State and Local Employee Views on Their Jobs, Pay and Benefits

November 13, 2019

National Institute on Retirement Security

O ne of the key challenges before state and local government employers is the ability to compete when it comes to recruiting and retaining employees to perform crucial job functions that serve the public. There are many issues contributing to this public workforce challenge.

In recent years, state and local governments report that they continue to face steep challenges filling a wide array of positions, with policing, engineering, information technology, and emergency dispatch as the positions that are hardest to fill. And the challenge of maintaining a strong state and local workforce is not expected to ease.

A tool that both public and private sector employers utilize to attract and retain workers is their benefits package. Most state and local government employees are offered healthcare and retirement benefits. In 2019, retirement benefits were available to 91 percent of state and local government workers, including defined  benefit (DB) and defined contribution (DC) plans, and some 89 percent have access to medical care benefits. These benefits can be appealing for those seeking a career in state or local government and could position employers to be more competitive as compared to salaries in the private sector. But state and local government employers are not necessarily improving health and retirement benefits to address public sector workforce challenges. Instead, many jurisdictions have changed their health or retirement plans, shifting more risks and/or costs to employees.

Against this backdrop, the National Institute on Retirement Security commissioned a national public opinion survey to develop a deep understanding of state and local public employee sentiment regarding their job, pay and benefits. This report analyzes the sentiment across three key professions in state and local government and examines the views of Millennials working in the public sector. This research is intended to serve as a tool for policymakers and other stakeholders as they grapple with decisions about a public workforce that delivers important services to taxpayers, particularly at a time when the labor market is tight and there are growing expectations and demands on the public workforce.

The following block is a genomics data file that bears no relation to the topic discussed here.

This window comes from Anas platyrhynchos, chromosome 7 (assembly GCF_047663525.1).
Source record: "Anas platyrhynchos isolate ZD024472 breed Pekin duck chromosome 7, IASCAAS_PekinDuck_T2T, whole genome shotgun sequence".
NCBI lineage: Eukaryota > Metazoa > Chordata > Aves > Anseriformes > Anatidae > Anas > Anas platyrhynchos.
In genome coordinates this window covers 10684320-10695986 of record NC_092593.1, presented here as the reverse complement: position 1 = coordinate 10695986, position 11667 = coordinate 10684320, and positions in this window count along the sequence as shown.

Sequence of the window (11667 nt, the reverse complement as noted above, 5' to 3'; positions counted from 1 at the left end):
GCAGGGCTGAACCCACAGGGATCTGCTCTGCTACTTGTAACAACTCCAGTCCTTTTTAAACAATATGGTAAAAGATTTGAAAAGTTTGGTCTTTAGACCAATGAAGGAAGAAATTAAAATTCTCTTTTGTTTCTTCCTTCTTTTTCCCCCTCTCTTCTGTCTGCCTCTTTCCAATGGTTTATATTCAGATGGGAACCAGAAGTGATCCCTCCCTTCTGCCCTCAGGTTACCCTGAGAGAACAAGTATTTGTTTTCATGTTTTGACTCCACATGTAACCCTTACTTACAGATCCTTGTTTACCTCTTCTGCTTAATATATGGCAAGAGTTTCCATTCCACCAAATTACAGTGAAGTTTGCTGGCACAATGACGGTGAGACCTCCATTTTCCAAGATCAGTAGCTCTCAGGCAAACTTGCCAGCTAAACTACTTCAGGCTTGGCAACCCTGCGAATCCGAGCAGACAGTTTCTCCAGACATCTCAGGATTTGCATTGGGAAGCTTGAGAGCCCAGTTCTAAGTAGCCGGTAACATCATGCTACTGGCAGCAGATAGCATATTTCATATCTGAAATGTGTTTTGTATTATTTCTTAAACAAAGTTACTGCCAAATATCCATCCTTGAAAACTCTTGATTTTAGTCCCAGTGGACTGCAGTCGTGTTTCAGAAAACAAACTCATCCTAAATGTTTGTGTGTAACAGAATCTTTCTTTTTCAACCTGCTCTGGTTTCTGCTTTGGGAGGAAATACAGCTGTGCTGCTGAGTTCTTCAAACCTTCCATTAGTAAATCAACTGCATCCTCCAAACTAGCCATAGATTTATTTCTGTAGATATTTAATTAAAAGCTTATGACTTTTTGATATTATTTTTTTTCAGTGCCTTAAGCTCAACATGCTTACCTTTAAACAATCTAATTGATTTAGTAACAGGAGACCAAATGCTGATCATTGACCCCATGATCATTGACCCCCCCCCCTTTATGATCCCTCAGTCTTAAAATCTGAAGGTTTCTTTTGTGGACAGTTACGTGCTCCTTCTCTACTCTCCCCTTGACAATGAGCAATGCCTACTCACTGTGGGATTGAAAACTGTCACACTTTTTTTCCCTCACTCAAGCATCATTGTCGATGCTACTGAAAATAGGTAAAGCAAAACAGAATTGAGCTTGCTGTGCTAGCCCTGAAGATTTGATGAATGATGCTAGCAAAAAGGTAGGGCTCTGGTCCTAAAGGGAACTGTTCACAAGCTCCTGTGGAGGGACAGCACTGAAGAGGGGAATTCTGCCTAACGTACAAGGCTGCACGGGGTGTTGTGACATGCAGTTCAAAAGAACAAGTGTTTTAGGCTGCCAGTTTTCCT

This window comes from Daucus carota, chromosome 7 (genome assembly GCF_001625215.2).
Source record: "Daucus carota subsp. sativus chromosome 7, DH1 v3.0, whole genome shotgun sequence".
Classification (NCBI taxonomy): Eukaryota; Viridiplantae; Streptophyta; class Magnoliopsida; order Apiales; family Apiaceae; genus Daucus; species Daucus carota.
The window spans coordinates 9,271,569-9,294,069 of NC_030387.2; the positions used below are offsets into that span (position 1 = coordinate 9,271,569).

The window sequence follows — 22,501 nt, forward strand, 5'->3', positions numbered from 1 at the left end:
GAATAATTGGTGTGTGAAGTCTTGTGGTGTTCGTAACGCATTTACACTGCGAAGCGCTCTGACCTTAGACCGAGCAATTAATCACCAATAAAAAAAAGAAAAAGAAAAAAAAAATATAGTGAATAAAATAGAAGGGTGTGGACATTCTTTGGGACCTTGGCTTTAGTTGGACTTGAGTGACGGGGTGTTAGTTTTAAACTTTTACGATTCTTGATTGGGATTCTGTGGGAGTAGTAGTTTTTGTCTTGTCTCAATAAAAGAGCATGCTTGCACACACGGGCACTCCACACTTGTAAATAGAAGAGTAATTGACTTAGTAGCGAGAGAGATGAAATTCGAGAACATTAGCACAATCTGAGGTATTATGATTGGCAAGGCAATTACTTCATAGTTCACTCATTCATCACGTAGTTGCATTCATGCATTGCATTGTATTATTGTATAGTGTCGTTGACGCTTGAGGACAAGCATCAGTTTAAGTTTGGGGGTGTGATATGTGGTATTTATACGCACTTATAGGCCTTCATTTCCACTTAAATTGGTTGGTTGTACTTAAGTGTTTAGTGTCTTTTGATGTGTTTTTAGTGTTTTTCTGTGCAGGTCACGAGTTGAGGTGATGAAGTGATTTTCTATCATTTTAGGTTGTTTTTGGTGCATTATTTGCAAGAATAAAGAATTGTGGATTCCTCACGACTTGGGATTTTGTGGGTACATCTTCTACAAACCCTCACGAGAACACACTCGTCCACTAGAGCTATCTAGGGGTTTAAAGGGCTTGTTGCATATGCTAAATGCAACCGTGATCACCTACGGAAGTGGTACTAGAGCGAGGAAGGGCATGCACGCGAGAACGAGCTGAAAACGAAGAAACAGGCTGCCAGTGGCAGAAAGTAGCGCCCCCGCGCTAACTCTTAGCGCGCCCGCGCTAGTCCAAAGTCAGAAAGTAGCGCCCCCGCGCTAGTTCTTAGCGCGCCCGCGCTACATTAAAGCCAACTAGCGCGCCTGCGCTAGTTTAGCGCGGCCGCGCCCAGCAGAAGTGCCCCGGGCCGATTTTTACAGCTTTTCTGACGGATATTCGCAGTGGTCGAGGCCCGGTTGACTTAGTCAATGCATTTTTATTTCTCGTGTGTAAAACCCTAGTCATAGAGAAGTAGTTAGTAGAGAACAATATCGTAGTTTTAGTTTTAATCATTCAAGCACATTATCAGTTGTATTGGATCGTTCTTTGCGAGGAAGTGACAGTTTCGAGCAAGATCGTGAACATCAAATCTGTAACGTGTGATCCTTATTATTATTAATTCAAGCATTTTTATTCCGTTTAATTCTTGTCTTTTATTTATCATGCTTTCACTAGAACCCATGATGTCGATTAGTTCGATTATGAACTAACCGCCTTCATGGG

Key Findings:
  • State and local employees place a high value on serving the public and their community, and are generally satisfied with their job despite high stress.
  • Benefits are among the most important job features for state and local employees.
  • State and local employees have mixed views on the competitiveness of their salary and compensation, but the  vast majority agree they could earn a higher salary in the private sector, and a pension factors into the  competitiveness of their compensation.
  • Benefits are viewed as a powerful recruitment and retention tool across state and local government professions. State and local government employees overwhelmingly have favorable views of pensions, with lasting retirement income and monthly checks the most important features.
  • Most public workers feel they will be financially secure in retirement, but the vast majority of state and local employees are highly concerned about cuts to retirement benefits and government officials underfunding of pension plans.
  • Cutting state and local employee benefits could drive them out of the public workforce.
  • State and local employees say that eliminating pensions has risks.
  • Millennials working in state and local government generally share the views of Baby Boomers and GenXers on their job, serving the public, pay, and benefits.

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